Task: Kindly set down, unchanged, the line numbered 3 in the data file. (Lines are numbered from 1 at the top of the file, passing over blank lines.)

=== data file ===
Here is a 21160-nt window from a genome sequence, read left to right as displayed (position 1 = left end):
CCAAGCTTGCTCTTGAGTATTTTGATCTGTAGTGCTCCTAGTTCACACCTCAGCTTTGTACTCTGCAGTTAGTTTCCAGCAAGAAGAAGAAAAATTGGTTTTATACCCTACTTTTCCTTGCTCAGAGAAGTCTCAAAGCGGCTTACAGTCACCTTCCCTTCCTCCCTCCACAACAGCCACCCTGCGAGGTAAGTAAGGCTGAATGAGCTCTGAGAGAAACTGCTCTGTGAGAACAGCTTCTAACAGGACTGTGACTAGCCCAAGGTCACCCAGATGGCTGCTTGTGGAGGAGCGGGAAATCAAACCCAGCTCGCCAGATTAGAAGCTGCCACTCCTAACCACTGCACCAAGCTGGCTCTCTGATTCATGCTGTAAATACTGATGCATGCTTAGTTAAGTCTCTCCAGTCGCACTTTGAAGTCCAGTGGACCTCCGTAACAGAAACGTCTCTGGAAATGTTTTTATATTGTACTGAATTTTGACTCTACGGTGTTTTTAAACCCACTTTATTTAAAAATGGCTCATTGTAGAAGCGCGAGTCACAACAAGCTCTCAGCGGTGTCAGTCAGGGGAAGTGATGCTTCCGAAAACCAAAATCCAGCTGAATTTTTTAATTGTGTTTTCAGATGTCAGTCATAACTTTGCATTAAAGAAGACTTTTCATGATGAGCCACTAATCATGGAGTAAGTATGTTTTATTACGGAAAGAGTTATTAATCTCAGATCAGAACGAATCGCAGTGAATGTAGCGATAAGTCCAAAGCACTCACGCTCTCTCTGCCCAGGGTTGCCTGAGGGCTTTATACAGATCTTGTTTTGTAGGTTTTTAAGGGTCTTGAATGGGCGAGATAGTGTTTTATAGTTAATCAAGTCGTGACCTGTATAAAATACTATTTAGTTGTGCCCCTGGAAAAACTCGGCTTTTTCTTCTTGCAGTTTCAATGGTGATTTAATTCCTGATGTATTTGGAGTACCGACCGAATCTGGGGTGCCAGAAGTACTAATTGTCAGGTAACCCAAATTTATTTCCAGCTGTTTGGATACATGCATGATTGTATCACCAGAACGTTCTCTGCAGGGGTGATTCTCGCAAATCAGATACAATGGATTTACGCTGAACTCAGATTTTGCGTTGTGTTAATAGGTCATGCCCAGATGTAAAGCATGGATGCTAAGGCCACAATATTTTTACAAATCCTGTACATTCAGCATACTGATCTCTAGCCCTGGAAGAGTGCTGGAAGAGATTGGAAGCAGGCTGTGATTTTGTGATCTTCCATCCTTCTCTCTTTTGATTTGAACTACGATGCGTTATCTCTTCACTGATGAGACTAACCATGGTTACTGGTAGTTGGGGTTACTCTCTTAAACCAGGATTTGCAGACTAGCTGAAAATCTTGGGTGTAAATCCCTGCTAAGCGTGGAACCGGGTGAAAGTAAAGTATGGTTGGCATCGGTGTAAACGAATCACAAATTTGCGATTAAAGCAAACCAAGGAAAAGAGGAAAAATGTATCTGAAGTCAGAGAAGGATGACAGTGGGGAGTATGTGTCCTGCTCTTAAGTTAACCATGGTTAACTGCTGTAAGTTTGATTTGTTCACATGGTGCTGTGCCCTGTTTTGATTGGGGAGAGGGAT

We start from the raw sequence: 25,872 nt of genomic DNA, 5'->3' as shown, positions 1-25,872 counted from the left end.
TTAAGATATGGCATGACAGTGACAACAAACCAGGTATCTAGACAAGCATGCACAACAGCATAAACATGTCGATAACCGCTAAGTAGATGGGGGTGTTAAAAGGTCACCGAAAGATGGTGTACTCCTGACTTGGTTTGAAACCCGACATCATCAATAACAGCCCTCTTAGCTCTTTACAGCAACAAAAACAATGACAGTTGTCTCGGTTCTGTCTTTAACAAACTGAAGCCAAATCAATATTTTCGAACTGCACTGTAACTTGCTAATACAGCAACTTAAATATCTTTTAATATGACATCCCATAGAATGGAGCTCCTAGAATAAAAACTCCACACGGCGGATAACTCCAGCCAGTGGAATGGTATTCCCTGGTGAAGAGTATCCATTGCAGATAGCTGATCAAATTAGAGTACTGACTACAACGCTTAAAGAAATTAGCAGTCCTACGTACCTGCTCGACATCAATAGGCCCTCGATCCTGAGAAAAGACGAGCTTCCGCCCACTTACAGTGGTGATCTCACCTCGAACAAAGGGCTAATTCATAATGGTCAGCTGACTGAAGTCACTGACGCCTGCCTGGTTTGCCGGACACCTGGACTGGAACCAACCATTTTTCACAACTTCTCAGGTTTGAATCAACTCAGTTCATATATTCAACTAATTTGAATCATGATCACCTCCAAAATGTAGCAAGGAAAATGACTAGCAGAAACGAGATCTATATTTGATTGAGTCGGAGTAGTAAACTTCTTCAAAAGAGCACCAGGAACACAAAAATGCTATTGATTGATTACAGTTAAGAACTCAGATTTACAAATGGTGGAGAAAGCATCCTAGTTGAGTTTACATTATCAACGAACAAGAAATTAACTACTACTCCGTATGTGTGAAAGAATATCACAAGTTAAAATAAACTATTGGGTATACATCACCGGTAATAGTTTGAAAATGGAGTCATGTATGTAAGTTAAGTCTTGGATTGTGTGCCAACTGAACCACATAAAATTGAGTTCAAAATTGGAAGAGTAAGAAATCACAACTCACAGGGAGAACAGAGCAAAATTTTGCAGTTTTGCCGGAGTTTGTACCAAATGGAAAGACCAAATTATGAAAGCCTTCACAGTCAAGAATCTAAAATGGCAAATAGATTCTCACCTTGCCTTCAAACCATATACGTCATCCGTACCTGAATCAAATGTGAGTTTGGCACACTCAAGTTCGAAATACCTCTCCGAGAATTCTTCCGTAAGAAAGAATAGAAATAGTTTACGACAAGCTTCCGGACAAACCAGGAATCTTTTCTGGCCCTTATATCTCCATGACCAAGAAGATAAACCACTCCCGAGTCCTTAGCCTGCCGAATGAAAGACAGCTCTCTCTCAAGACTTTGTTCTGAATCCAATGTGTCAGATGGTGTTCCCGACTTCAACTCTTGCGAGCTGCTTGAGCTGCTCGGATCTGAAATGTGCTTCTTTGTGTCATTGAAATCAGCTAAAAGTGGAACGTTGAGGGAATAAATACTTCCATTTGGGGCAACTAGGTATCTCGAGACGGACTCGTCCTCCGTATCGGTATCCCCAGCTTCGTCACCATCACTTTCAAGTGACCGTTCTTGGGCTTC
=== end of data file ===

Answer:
We start from the raw sequence: 25,872 nt of genomic DNA, 5'->3' as shown, positions 1-25,872 counted from the left end.